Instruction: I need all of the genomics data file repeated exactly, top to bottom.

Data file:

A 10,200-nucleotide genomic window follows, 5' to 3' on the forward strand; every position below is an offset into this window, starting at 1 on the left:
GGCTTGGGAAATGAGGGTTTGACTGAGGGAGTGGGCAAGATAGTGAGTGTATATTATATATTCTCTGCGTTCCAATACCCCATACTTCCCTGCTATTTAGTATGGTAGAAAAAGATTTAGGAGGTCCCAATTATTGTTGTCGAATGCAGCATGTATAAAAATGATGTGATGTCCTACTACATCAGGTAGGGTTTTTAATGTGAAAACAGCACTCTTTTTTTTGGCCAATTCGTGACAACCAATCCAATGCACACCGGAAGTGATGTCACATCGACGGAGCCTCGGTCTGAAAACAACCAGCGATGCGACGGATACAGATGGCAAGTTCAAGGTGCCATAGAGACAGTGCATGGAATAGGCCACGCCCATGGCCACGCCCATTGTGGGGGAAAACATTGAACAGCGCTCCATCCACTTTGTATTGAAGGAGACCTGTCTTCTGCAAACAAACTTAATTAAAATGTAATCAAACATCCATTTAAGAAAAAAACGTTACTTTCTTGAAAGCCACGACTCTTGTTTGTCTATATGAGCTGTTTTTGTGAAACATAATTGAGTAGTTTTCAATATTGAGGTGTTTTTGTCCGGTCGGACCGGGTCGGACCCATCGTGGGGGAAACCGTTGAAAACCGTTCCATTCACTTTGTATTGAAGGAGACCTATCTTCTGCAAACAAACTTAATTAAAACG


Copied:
A 10,200-nucleotide genomic window follows, 5' to 3' on the forward strand; every position below is an offset into this window, starting at 1 on the left:
GGCTTGGGAAATGAGGGTTTGACTGAGGGAGTGGGCAAGATAGTGAGTGTATATTATATATTCTCTGCGTTCCAATACCCCATACTTCCCTGCTATTTAGTATGGTAGAAAAAGATTTAGGAGGTCCCAATTATTGTTGTCGAATGCAGCATGTATAAAAATGATGTGATGTCCTACTACATCAGGTAGGGTTTTTAATGTGAAAACAGCACTCTTTTTTTTGGCCAATTCGTGACAACCAATCCAATGCACACCGGAAGTGATGTCACATCGACGGAGCCTCGGTCTGAAAACAACCAGCGATGCGACGGATACAGATGGCAAGTTCAAGGTGCCATAGAGACAGTGCATGGAATAGGCCACGCCCATGGCCACGCCCATTGTGGGGGAAAACATTGAACAGCGCTCCATCCACTTTGTATTGAAGGAGACCTGTCTTCTGCAAACAAACTTAATTAAAATGTAATCAAACATCCATTTAAGAAAAAAACGTTACTTTCTTGAAAGCCACGACTCTTGTTTGTCTATATGAGCTGTTTTTGTGAAACATAATTGAGTAGTTTTCAATATTGAGGTGTTTTTGTCCGGTCGGACCGGGTCGGACCCATCGTGGGGGAAACCGTTGAAAACCGTTCCATTCACTTTGTATTGAAGGAGACCTATCTTCTGCAAACAAACTTAATTAAAACG